Journal of Veterinary Science & Medical Diagnosis ISSN: 2325-9590

All submissions of the EM system will be redirected to Online Manuscript Submission System. Authors are requested to submit articles directly to Online Manuscript Submission System of respective journal.

Case Report, J Vet Sci Med Diagn Vol: 4 Issue: 4

Poisoning of Cattle Feeding on Allium ampeloprasum (Egyptian kurrat)

El-Sayed YS1*, El-Okle OSM1*, Hassan SMH3 and Bakir NMA4
1Department of Veterinary Forensic Medicine and Toxicology, Faculty of Veterinary Medicine, Damanhour University, Damanhour 22511, Egypt
1Department of Veterinary Forensic Medicine and Toxicology, Faculty of Veterinary Medicine, Alexandria University, Edfina 22576, Egypt
3Department of Clinical Pathology, Alexandria Regional Lab. Animal Health Research Institute, Alexandria, Egypt
4Department of Animal Medicine and Infectious Diseases, Faculty of Veterinary Medicine, Damanhour University, Damanhour 22511, Egypt
Corresponding author : Yasser Said El-Sayed
Department of Veterinary Forensic Medicine and Toxicology, Faculty of Veterinary Medicine, Damanhour University, Damanhour 22511, Egypt
Tel: +20-100-108-5567
E-mail: [email protected], [email protected]
Received: August 07, 2015 Accepted: September 04, 2015 Published: September 08, 2015
Citation: El-Sayed YS, El-Okle OSM, Hassan SMH, Bakir NMA (2015) Poisoning of Cattle Feeding on Allium ampeloprasum (Egyptian kurrat). J Vet Sci Med Diagn 4:4. doi:10.4172/2325-9590.1000170


Poisoning of Cattle Feeding on Allium ampeloprasum (Egyptian kurrat)

Ten days after ingesting a large quantity of Allium ampeloprasum (kurrat), 10 one-year-old calves and 2 eight-year-old cows in a group of cattle were referred for voiding dark-red urine, generalized jaundice, anemic or icteric mucous membranes, lack of appetite, and lethargy. Hematologically, Heinz bodies – hemolytic anemia, polychromasia, anisocytosis and leukocytosis were detected. Biochemically, higher serum transaminases activities and bilirubin, urea and uric acid levels were detected. As well as, an induced lipid peroxidation and a perturbed antioxidant system; decreased glutathione level, and glutathione reductase and catalase activities were significantly detected. The treatment regimen of the poisoned animals included the parenteral administration of fluids, phosphorous and vitamins, and recovery occurred within one week after initiating the treatment. This is the first report describing Allium ampeloprasum toxicity in cattle with special reference to oxidative status.

Keywords: Allium ampeloprasum; Cattle; Anemia; Antioxidants; Lipid peroxidation


Allium ampeloprasum; Cattle; Anemia; Antioxidants; Lipid peroxidation


Poisonous plants cause large economic losses to the livestock industries throughout the world. This cost considered death losses and specific reproductive losses in cattle and sheep. Fewer obvious costs such as lost grazing opportunities, additional feed costs, increased health care costs, management changes, increased culling costs and lost weight gains [1]. The genus Allium includes onion, garlic, leek, kurrat, chives, shallots and scallions were previously classified in the family Alliaceae [2]. New classification of Angiosperm Phylogeny Group, Alliaceae is now the subfamily Allioideae of the family Amaryllidaceae [3]. Some of Allium species such as Allium cepa, Allium sativum, Allium ampeloprasum and Allium schoenoprasum are of toxicological importance as it contains toxic components that may damage red blood cells and provoke hemolytic anemia accompanied by the formation of Heinz bodies in the erythrocytes of animals [4]. Cats, dogs, and cattle appear to be most susceptible to the onion’s toxic effects, whereas sheep and goats appear to be most resistant. This difference in susceptibility between species may be due to differences in hemoglobin structure, as well as differences in metabolism and detoxification within the gastrointestinal tract and internal tissue organs [5].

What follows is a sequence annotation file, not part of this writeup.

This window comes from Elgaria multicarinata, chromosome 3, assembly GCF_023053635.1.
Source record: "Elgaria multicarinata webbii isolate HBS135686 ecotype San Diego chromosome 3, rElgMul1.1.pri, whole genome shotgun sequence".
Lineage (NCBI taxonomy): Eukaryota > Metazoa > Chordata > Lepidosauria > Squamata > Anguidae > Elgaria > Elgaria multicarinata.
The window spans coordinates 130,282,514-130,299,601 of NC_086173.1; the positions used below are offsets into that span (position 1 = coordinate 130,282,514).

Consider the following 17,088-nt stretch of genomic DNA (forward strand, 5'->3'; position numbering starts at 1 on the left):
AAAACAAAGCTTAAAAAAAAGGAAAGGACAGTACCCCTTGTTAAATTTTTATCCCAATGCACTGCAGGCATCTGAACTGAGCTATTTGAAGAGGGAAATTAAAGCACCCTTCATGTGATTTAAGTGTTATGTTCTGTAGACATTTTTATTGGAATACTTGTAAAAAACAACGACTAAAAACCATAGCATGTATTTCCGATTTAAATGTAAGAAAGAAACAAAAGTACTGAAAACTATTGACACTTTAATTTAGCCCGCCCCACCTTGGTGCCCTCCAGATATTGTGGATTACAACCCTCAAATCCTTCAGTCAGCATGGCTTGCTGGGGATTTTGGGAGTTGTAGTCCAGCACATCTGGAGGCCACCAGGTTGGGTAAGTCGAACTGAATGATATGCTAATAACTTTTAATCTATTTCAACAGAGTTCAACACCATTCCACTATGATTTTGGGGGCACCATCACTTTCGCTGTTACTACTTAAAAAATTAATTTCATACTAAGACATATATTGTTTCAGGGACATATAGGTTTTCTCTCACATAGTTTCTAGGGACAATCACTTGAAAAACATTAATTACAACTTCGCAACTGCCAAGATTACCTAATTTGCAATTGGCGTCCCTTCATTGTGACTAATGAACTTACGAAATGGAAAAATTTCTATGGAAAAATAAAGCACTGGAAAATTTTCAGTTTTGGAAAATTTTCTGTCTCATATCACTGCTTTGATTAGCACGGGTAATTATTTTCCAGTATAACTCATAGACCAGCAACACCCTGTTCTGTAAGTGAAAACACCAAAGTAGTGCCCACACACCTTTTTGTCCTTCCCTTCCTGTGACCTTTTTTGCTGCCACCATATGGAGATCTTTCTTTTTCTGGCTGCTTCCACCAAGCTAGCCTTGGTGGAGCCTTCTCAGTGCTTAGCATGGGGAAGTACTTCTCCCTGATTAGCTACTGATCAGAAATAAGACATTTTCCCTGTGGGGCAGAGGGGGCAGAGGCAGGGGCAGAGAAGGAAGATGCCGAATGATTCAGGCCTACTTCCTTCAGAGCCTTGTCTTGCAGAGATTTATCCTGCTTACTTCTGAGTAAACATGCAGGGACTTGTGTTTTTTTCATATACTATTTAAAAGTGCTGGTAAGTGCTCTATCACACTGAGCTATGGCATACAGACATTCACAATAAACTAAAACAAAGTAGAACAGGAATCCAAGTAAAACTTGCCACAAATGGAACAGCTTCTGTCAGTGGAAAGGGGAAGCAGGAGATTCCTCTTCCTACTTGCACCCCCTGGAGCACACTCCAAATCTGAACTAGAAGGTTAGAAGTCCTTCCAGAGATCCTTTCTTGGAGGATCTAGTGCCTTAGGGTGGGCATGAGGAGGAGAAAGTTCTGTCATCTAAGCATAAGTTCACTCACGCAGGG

N-propyl disulfide and sodium n-propylthiosulfate are the main organo sulfur compounds [20]. The clinical signs observed in cattle with onion toxicosis include off food, staggering, abortion [5,16]. Although body temperatures are usually normal to low, there may be fever up to 40.5°C. Death is common unless effective treatment is provided, and surviving animals require a long period of convalescence [6]. There is no specific antidote for onion toxicosis but the treatment depends on whole blood transfusion if necessary, intravenous fluids to control shock and dehydration. An empirical therapy to limit oxidant-induced damage of erythrocytes is ascorbic acid [7]. The main aim of this case report is to increase the attention of veterinarians to the possibility of facing similar cases and to prepare them for correct diagnosis and treatment, in addition to detect biochemical alteration and status of oxidative stress in the blood of affected animals.

Case Presentation

History and clinical observations
In April 2015, on a property at El-Bahera Governorate, Egypt, 10 one-year-old calves and 2 eight-year old cows clinically affected in a group of 20 cattle (Bos taurus) with calves, commencing after they had been feeding kurrat for consecutive 10 days. Clinically, the affected animals exhibited signs of weakness, loss of appetite, dyspnea, lethargy, tensmus, frequent voiding of dark red urine (Figure 1), pale or icteric skin and mucus membranes (Figure 2), garlic odor on breath, and a lowered body temperature (37.2-37.6°C) with exception of one feverish cow (41.2°C). Samples of the kurrat fed to the cattle were collected and submitted for definitive botanical identification by an agronomist at the Herbarium Department in the Faculty of Agriculture, Alexandria University. The results revealed that the plant samples belonged to the family Alliaceae, and in particular, to the cultivated vegetable A. ampeloprasum; Egyptian kurrat (Figure 3).
Figure 1: (A) Normal color urine of a control cow. (B) Dark-red colored urine of a poisoned 1.5 years-old cow and (C) of a poisoned 1.5 years-old bull.